Contemporary American Painter Suzanne Russell
Written by John Tomasic
Interview Performed by John Tomasic
Editor: Kellie Hanna

Suzanne Russell is an American painter who has lived in Denmark for the last ten years. She exhibits in major galleries there and has sold much of her work to international corporations. She began painting seriously during the eighties while attending law school at New York University and has continued to paint throughout her three-year career as a Wall Street lawyer. For the past decade or so, Suzanne has made annual trips to galleries across Europe and the United States to view recent works and to raise interest in her own paintings. This year she visited some San Francisco and Los Angeles galleries for the first time. I spoke with her in San Francisco about the business of art and about living as an expatriate painter in the age of the Internet.

John Tomasic (for Artwell):So what did you think of L.A.?
Suzanne Russell: L.A. is crazy in the best way, but it won't work for me because I guess I'm looking for something else at this point...

JT:What are you looking for?
SR: I guess I want to connect with the larger world of art; you know, break out. I think that's why L.A. people were telling me to concentrate my efforts in New York. Let me put it this way-- I can make a living as a painter in Copenhagen. I've learned how to do that. It's just that well, frankly, the cliches of the expatriate artist still apply. I'm desperate for deeper levels of engagement. I mean, painting "American Impressions of Danish People" is just not that interesting--even though noting the curious way Danish people behave has kind of been my hobby for the last ten years. The thing is, I'll play with ideas, but they often get lost before I figure out what was interesting or where it was all going. I read a lot, I talk to friends in New York, but most of the time I just want to paint with interesting people, get into it with them, find out what others are doing.

JT: You mean there's none of that happening in Europe?
SR: No, of course there is--there's lots going on in Berlin and Cologne. It's just that after ten years, I still know so much more about how it all works in New York. I feel I have perspective there. I know what to read, where to hang out, who to talk to about my various art crises. On the other hand, there's definitely a comic side to living in ignorance abroad. When I first went to Europe, for instance, I went to Paris to find a dealer. Paris--one of the major art capitals of the world, right? Of course not. I had this agent you wouldn't believe, a pokey schoolteacher peddling paintings during his summer vacations. The odd looks we gave each other. Horrible. What did I know?

JT: So how did you finally begin to sell your work?
SR: Somewhere along the line I registered the fact that large industries receive tax breaks to buy art. I started calling companies in Denmark and asking flat out, "How much do you put aside each year for art?" "Okay," I'd say, "here's a painting for your offices or for your cafeteria. It's three thousand dollars." I sent out slides and invited corporate representatives to my studio. I was showing my work to these people twice a month. I was painting like mad. I became a favorite (lowers her voice to sound serious); very consistent and productive. It was bad in all the ways you might imagine, but it was also extremely addictive. I still work at saying "no" to the corporate club scene.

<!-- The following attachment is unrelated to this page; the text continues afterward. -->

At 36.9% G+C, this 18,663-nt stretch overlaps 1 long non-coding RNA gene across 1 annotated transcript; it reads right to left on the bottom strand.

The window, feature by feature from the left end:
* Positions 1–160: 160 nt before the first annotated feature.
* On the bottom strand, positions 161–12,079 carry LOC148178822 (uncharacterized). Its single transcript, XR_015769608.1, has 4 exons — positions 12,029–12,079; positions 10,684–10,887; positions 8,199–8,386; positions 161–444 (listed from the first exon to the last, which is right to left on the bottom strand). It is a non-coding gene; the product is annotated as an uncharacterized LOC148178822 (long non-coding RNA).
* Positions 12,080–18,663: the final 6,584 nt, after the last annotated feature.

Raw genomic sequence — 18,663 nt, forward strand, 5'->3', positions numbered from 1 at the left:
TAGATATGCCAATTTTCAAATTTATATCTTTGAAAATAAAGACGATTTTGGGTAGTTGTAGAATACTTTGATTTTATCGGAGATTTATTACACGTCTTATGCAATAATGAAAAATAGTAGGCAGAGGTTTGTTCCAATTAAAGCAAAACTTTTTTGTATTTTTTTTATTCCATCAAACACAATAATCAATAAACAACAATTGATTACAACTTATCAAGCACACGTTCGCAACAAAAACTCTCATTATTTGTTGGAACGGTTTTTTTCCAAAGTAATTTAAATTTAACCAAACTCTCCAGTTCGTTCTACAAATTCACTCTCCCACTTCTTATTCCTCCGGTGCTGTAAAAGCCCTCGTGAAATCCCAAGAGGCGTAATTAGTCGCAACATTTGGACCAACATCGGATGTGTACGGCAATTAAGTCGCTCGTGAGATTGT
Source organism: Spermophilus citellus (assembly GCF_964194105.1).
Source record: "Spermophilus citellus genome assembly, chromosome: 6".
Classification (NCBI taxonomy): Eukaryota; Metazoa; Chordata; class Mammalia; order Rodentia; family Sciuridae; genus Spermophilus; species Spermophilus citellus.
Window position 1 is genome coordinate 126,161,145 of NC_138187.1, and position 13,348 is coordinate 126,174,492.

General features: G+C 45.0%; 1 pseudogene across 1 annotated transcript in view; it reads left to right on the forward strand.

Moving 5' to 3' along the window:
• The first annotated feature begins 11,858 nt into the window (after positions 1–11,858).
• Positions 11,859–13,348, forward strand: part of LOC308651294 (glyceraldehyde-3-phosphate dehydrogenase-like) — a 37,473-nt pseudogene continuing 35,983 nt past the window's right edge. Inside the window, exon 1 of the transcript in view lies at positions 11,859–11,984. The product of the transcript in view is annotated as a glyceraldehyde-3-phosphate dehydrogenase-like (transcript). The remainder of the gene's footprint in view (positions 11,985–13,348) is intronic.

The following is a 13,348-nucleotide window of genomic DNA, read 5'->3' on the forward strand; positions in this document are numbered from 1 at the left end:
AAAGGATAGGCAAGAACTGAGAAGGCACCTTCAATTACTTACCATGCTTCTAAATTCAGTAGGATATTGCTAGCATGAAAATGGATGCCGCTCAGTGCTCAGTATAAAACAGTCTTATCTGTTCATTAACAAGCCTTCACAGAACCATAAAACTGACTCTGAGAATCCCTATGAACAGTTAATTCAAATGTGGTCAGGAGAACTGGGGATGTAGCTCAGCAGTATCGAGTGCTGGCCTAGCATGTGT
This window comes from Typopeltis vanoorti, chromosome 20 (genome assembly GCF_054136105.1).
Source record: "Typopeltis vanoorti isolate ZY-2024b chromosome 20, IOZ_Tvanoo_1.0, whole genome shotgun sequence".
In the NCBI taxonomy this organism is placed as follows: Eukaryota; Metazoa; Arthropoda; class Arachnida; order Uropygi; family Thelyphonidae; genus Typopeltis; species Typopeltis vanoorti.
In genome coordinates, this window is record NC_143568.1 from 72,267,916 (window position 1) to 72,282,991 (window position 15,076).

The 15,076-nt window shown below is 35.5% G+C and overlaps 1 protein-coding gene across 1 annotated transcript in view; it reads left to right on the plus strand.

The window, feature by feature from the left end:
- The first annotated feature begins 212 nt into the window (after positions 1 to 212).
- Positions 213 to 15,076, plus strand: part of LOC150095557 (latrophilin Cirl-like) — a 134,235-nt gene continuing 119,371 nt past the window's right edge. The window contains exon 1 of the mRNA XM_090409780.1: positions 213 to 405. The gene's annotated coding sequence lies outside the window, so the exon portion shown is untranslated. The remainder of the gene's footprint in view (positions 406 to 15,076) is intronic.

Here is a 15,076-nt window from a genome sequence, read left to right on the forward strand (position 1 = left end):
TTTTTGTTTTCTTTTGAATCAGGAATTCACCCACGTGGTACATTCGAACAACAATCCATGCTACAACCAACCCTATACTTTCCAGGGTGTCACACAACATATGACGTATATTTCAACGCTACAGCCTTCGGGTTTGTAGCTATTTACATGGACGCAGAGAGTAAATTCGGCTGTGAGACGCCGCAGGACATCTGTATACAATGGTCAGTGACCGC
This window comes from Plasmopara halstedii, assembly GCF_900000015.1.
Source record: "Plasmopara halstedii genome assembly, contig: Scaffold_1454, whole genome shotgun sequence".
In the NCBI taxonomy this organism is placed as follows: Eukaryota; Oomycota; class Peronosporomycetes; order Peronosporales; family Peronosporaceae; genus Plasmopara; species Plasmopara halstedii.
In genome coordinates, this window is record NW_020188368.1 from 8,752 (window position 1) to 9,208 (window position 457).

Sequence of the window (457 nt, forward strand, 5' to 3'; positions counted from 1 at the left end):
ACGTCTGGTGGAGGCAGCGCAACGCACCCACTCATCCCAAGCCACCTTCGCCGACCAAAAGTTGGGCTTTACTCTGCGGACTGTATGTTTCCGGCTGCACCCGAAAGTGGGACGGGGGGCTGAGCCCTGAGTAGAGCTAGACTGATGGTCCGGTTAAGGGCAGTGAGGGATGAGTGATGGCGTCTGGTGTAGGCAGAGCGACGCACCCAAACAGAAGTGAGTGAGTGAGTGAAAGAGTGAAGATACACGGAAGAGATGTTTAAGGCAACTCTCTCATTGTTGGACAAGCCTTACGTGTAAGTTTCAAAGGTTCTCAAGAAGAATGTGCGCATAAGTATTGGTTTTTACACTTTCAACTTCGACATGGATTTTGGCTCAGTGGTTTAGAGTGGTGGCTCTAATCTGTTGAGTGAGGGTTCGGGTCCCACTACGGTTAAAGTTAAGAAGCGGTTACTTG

JT: You became a corporate art junkie! Did your painting suffer? Did you surrender your loftiest artistic goals?
SR: Hell, yeah! I was a favorite because my paintings sold. I was a reliable supplier. One thing I learned is that corporations love blue. When in doubt, spread a little more sky on that canvas. Blue has market value, baby! You can bank on [it]. Actually, it was exhausting. There I was at the Butchers' Union Art Club meeting, nibbling ham and sausage sandwiches and listening to meat workers gripe about the boss. I eventually learned that the best way to approach the meetings was to speak briefly about the paintings and then to leave if there were no questions. I enjoyed that much more.

JT: Did people respond to your talks?
SR: Yeah, they often asked interesting questions. In fact, I briefly offered to create installations because I thought that day-to-day at a law office, an installation of, say, computers and file folders, might be more engaging than a painting. Employees could look for each other's names on the used keyboards, for instance, and talk to each other about what they thought was going on with this [piece] of art. But the firms, the butchers' unions they want products they can eventually sell or raffle off at the Christmas party. Paintings are such tangible products, so well established as consumer items. But what do you do with an installation?

JT: Install a camera and auction it off on the Internet, of course.
SR: Why not? I'd include a tape of me disassembling it, wrapping it up, and sending it off. You know, I have such high hopes for the Internet, but it's not there yet. I can browse and plan trips on the Web, which is great, but I still have to bring the slides along with me everywhere. I would love to be able to visit galleries and download my works on life-sized, high-density--very high-density--projection screens or something. We'll probably all begin painting in ways that download really well. Who knows. As far as keeping in touch with what's happening, I know it's square, but I still rely on the well-established magazines and journals, which are increasingly international in scope. You can't get around the fact that they still carry the--am I going to say this?--weight of authority. But it's just a matter of time. And hey, e-mail is great. It's a lifeline.


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